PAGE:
Pedestrian mall renovation begins

Pedestrian mall renovation begins

Last week saw the beginning of the multi-phase renovation of the Main Street Pedestrian Mall in downtown Riverside. The nearly $10 million dollar project, which is currently underway on two blocks between Tenth Street and University Avenue, is the first overall makeover in the 42-year history of the pedestrian mall. Completion of the 4-block project is expected in mid-2009.

March 2008 - View north toward University Avenue from City Hall

March 2008 – View north toward University Avenue from City Hall

The project includes extensive underground infrastructure improvements that will require re-surfacing of the mall’s walkways, many of which have suffered from patchwork fixes over the years. Although such extensive resurfacing will no doubt be a bit of an inconvenience, we think the resurfacing is long-overdue regardless of the need for underground work.

Plans also call for a 5,000 square foot “civic plaza” between University and Mission Inn avenues with an overhead tensile fabric roof providing shade during the summer months. The area would allow for larger gatherings as well as better accommodate the ice rink for the annual Festival of Lights. New benches, lighting, speakers, additional electronic surveillance and better access for the disabled round out the project.

March 2008 - View south from University Avenue toward City Hall

March 2008 – View south from University Avenue toward City Hall

Probably the most controversial aspect of the renovation has been with regards to the landscaping, and in particular, the proposed removal of a number of large, mature trees. Fortunately, the project’s landscape architect — Riverside-based Ian Davidson — has since revised the number of mature trees being removed. In the end, Davidson says the renovated mall will have more trees than it did prior to the makeover.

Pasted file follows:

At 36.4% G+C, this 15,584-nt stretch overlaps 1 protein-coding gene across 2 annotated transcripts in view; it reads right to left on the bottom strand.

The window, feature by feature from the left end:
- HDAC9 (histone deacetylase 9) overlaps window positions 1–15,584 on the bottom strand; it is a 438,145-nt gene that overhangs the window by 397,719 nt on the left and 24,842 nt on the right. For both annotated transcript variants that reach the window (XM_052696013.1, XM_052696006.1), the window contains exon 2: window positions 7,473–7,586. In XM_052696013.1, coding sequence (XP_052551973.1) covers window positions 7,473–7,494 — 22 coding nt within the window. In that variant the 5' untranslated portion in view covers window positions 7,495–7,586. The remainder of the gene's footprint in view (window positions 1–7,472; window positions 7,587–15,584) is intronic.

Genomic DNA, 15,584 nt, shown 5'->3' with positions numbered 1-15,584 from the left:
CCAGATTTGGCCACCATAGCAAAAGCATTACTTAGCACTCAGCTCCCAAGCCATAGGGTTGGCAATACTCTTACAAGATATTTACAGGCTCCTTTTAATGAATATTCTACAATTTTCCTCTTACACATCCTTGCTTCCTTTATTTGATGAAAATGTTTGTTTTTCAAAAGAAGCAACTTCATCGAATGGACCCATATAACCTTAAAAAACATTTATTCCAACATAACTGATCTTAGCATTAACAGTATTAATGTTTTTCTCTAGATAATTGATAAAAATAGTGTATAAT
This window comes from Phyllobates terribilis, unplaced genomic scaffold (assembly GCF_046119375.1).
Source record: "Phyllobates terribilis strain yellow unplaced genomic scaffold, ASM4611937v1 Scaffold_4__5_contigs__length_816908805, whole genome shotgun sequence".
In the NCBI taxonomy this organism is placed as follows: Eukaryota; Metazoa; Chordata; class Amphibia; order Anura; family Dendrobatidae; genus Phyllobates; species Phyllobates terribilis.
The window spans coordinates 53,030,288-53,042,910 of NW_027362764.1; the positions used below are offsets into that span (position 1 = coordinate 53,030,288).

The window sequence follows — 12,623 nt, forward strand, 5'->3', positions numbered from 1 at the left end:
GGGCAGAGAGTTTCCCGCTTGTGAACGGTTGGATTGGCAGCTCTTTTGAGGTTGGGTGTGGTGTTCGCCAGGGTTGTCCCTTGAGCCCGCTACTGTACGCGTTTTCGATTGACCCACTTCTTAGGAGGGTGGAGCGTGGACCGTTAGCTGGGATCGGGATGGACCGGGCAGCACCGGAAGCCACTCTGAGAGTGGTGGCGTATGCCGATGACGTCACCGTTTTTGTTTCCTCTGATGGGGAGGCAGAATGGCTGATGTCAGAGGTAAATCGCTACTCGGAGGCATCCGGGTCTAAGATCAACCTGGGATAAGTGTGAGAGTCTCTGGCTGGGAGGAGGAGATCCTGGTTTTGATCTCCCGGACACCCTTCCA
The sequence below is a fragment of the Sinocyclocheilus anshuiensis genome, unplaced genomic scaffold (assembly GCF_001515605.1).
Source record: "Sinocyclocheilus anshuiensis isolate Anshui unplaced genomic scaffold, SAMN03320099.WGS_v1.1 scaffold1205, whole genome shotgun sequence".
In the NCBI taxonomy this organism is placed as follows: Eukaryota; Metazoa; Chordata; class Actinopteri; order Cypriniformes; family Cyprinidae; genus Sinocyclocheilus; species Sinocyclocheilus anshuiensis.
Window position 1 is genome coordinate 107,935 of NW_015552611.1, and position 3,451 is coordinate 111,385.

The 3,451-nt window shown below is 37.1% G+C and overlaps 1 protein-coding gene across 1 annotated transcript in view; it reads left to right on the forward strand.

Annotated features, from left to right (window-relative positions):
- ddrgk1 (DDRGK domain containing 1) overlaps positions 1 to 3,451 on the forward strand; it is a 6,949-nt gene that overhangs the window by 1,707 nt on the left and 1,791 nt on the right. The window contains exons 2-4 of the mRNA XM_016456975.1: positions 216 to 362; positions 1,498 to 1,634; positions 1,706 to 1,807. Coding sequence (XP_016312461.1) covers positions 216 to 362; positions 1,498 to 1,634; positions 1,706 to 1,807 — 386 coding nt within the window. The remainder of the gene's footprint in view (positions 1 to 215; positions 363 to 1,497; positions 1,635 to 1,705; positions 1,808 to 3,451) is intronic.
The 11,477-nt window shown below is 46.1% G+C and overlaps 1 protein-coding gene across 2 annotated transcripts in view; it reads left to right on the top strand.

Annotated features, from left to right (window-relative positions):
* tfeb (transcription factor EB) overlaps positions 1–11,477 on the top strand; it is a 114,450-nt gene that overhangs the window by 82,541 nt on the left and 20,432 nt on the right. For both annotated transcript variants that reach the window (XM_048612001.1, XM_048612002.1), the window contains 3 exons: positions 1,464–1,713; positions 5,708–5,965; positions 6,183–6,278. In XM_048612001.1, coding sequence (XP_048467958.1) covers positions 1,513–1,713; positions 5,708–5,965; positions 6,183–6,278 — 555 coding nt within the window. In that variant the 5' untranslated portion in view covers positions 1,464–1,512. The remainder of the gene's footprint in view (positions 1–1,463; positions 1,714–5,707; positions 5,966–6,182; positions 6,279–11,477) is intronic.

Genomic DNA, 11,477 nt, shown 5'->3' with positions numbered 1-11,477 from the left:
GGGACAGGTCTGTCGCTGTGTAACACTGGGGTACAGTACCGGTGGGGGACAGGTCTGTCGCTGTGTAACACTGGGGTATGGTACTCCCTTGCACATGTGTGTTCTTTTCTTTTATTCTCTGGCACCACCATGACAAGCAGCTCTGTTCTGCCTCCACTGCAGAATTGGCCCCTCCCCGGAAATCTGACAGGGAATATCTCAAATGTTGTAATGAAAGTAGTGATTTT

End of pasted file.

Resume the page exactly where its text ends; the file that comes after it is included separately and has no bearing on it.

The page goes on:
Another part of the plan includes the re-opening of Ninth Street through the mall near City Hall. Though we have some reservations about this particular aspect, we’re glad the design calls for a smaller, two-lane roadway with limited parking as opposed to a wide, four-lane arterial.

Opened in 1966, the mall is one of the few remaining, original “pedestrian malls” developed by cities during the 1960s as a way to help stem the outflow of retail to suburban malls. Although many such malls have since disappeared — including a similar mall* in nearby Burbank — Riverside’s has managed to weather the lean years and is now poised to thrive as a new era begins taking shape downtown.

We’re glad to see the pedestrian mall get the much needed upgrades and repairs. But more importantly, we’re glad to see the mall still in existence and that a growing number of residents, businesses and visitors alike are beginning to better appreciate this truly unique asset.

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Photo courtesy: wesclark.com

Sources: City of Riverside, Ian Davidson Landscape Architecture, The Press-Enterprise

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